That’s not all. It seems that only two of the top 20 are charters—Noble Street Charter also cracks the top 20 list with 19.9.

As a matter of fact, nine of the 13 charter high schools that reported ACT scores were below the system’s 17.7 average.

In short, most regular high schools in Chicago—with their unionized teachers—are beating the charters, at least when it comes to ACT scores. But don’t hold your breath waiting for Senator Kirk to send that out in an e-mail blast.

To be fair, Kirk wasn’t the first politician around here to screw up on this issue. During the mayoral campaign last winter, Rahm Emanuel asserted that besides Northside and Walter Payton, two public magnet schools, “the seven best-performing high schools are all charters.”

That’s not any more true than what Kirk said. If anything, it’s a more egregious falsehood than Kirk’s. After all, Kirk’s connection to Chicago is largely limited to using it as a place to raise money when he’s not using it as a whipping boy to win over Chicago-hating voters from downstate and the suburbs.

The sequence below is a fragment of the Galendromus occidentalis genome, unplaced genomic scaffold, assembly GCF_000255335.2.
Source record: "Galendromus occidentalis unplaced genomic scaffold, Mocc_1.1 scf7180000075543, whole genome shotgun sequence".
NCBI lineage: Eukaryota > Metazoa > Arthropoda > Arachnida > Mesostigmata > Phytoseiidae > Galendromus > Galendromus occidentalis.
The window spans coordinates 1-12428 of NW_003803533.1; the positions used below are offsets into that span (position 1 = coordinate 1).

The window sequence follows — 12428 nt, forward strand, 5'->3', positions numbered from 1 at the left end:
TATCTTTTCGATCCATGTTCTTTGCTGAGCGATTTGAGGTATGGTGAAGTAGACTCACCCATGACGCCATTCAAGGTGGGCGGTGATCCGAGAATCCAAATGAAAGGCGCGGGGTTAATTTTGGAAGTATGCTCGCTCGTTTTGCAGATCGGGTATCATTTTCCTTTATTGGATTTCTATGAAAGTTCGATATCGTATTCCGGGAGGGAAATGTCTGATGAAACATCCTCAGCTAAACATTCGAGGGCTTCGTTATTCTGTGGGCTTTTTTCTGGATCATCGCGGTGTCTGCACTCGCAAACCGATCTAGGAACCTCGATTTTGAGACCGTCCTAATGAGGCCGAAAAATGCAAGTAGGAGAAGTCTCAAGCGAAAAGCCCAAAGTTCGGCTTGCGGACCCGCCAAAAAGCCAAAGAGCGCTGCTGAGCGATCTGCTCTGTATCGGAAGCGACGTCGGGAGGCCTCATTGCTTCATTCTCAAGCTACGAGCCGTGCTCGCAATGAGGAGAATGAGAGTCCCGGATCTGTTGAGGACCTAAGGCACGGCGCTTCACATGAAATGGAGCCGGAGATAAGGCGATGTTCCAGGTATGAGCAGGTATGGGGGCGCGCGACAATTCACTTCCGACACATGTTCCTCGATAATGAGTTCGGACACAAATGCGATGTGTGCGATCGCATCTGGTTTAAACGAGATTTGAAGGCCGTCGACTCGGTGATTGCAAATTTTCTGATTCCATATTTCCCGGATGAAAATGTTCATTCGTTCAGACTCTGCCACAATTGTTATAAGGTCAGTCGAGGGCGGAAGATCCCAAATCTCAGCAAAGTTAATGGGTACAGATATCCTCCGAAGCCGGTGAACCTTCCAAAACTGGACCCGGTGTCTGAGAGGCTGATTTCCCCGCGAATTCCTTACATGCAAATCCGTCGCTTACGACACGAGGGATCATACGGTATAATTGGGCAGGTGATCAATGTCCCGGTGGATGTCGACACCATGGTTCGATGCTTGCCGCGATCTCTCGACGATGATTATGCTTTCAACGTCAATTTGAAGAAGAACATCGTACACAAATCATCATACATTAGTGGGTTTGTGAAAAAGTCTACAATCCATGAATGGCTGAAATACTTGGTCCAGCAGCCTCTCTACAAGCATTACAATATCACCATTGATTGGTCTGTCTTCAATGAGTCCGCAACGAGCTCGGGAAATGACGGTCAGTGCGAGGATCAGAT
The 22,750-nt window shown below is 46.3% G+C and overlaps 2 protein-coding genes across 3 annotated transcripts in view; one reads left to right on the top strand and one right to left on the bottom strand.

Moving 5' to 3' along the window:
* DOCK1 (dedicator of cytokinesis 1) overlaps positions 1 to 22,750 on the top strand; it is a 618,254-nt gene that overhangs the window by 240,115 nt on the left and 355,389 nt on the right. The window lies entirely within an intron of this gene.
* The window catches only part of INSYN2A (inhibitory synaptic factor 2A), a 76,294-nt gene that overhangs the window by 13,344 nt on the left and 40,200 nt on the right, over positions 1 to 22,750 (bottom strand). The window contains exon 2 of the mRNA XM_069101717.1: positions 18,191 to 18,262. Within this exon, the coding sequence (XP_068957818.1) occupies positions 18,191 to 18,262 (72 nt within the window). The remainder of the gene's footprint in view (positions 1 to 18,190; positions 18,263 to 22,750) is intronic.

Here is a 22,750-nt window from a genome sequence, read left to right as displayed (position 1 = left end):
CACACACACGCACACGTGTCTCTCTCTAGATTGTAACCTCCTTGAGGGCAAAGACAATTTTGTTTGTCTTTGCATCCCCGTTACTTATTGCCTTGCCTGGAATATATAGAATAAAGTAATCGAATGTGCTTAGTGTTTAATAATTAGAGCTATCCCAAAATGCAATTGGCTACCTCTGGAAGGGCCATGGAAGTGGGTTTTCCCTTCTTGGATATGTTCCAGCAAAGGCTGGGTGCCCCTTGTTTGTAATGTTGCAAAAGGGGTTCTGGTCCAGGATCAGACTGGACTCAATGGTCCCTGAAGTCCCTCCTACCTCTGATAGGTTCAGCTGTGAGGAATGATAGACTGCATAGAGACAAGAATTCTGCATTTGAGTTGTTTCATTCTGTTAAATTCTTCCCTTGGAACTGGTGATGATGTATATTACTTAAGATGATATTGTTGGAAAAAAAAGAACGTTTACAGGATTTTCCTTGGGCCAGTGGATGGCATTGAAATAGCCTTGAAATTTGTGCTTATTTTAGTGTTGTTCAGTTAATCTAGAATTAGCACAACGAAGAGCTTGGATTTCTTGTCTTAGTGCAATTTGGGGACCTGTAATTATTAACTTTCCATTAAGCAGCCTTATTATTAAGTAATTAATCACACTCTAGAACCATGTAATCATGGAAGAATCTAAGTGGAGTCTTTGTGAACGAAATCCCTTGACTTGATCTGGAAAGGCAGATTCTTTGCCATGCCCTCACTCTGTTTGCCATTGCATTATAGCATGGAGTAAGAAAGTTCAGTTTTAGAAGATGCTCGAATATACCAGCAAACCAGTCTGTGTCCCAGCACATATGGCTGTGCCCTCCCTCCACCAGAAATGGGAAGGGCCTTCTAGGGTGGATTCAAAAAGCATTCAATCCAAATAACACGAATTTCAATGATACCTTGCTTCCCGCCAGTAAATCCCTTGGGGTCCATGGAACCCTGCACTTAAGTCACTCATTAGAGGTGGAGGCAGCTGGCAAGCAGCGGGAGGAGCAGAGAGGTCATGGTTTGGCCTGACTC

Emanuel, on the other hand, was running for mayor. So you’d think he’d at least know a few of the basics about the schools he was promising to reform.

But Kirk and Emanuel look at charters much the same way. By puffing them up, the two politicians can employ the charters as hammers to whack away at the teachers union. It’s part of a larger campaign to attribute everything that’s wrong with public education today to “bad” teachers who keep their jobs thanks to a teachers union that doesn’t care about kids.